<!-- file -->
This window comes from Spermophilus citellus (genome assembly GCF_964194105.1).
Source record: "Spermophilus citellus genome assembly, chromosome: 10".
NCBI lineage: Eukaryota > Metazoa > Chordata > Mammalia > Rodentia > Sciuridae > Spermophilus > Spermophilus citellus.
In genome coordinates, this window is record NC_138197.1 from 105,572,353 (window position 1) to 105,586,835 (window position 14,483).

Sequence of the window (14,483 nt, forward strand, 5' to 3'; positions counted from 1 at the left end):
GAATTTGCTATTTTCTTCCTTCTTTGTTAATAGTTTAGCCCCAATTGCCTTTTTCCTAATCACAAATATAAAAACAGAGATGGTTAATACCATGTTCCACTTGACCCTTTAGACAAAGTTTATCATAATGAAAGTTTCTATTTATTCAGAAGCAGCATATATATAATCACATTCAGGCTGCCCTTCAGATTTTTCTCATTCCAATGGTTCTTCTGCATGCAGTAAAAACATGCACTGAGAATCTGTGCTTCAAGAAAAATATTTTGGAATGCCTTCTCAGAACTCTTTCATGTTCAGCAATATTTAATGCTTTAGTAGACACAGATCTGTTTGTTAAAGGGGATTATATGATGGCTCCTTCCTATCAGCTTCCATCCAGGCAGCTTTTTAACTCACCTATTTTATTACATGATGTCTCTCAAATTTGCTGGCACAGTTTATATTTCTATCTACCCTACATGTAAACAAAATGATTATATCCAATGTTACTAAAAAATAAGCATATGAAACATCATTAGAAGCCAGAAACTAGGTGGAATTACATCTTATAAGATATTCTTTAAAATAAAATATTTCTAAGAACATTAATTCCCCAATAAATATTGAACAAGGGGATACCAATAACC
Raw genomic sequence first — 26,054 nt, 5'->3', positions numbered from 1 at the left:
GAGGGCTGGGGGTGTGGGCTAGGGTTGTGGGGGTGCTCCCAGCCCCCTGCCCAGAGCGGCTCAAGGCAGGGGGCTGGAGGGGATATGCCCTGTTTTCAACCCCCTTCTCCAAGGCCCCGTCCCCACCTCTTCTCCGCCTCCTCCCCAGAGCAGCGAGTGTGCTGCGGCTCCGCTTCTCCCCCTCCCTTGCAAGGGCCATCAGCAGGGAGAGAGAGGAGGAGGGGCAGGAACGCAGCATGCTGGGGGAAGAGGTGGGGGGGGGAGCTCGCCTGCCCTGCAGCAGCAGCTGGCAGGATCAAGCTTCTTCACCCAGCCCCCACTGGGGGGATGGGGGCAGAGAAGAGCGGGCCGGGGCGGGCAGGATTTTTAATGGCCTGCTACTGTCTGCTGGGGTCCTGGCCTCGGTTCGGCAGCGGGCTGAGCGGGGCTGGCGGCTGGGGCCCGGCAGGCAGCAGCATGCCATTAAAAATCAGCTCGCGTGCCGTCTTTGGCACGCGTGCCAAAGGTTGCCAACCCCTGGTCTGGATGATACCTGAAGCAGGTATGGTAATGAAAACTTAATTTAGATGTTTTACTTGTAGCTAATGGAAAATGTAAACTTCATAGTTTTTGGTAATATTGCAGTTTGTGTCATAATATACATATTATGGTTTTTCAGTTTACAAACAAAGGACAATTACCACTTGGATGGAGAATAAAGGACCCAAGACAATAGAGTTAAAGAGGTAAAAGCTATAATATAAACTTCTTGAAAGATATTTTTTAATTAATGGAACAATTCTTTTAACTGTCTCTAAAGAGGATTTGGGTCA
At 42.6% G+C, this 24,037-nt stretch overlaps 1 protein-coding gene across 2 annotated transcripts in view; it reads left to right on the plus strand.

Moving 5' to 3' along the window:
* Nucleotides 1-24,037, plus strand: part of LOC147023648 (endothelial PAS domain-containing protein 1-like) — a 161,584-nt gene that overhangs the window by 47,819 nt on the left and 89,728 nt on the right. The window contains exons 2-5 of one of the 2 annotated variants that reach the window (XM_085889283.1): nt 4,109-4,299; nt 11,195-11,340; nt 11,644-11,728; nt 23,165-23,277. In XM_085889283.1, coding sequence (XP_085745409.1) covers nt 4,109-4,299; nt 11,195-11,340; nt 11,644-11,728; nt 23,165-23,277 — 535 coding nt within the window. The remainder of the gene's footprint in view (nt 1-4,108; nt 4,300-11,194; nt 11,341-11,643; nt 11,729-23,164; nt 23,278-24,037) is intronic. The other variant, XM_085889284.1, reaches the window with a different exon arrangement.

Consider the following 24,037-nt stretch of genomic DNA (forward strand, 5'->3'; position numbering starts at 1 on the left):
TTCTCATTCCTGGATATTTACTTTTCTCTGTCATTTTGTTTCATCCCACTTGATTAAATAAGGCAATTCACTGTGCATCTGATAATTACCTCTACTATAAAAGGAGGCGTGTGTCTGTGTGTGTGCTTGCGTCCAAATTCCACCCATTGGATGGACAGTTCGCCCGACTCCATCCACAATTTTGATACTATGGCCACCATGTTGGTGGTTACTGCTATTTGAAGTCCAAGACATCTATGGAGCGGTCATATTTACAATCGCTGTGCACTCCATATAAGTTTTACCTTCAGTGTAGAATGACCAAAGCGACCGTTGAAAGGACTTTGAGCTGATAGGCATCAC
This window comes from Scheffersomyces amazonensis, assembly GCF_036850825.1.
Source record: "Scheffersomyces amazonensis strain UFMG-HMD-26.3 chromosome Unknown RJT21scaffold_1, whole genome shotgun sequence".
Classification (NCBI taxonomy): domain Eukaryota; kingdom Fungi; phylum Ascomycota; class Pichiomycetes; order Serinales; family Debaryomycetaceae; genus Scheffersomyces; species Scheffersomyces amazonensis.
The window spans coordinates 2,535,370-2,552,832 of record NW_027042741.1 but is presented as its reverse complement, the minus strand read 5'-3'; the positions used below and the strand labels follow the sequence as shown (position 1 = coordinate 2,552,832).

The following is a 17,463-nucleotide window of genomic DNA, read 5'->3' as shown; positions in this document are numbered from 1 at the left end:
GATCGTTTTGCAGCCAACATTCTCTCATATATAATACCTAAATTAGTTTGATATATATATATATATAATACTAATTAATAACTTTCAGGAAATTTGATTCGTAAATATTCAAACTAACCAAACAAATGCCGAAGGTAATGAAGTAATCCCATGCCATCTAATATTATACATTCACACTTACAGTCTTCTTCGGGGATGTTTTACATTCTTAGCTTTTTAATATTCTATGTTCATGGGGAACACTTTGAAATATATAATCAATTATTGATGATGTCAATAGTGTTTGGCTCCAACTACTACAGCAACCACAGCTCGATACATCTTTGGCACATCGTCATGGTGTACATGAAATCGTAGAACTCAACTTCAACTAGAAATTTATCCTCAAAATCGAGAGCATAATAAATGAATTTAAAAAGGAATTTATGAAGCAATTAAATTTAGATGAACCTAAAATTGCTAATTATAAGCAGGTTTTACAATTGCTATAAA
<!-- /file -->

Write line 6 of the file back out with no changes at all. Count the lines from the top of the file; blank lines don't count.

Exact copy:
GAATTTGCTATTTTCTTCCTTCTTTGTTAATAGTTTAGCCCCAATTGCCTTTTTCCTAATCACAAATATAAAAACAGAGATGGTTAATACCATGTTCCACTTGACCCTTTAGACAAAGTTTATCATAATGAAAGTTTCTATTTATTCAGAAGCAGCATATATATAATCACATTCAGGCTGCCCTTCAGATTTTTCTCATTCCAATGGTTCTTCTGCATGCAGTAAAAACATGCACTGAGAATCTGTGCTTCAAGAAAAATATTTTGGAATGCCTTCTCAGAACTCTTTCATGTTCAGCAATATTTAATGCTTTAGTAGACACAGATCTGTTTGTTAAAGGGGATTATATGATGGCTCCTTCCTATCAGCTTCCATCCAGGCAGCTTTTTAACTCACCTATTTTATTACATGATGTCTCTCAAATTTGCTGGCACAGTTTATATTTCTATCTACCCTACATGTAAACAAAATGATTATATCCAATGTTACTAAAAAATAAGCATATGAAACATCATTAGAAGCCAGAAACTAGGTGGAATTACATCTTATAAGATATTCTTTAAAATAAAATATTTCTAAGAACATTAATTCCCCAATAAATATTGAACAAGGGGATACCAATAACC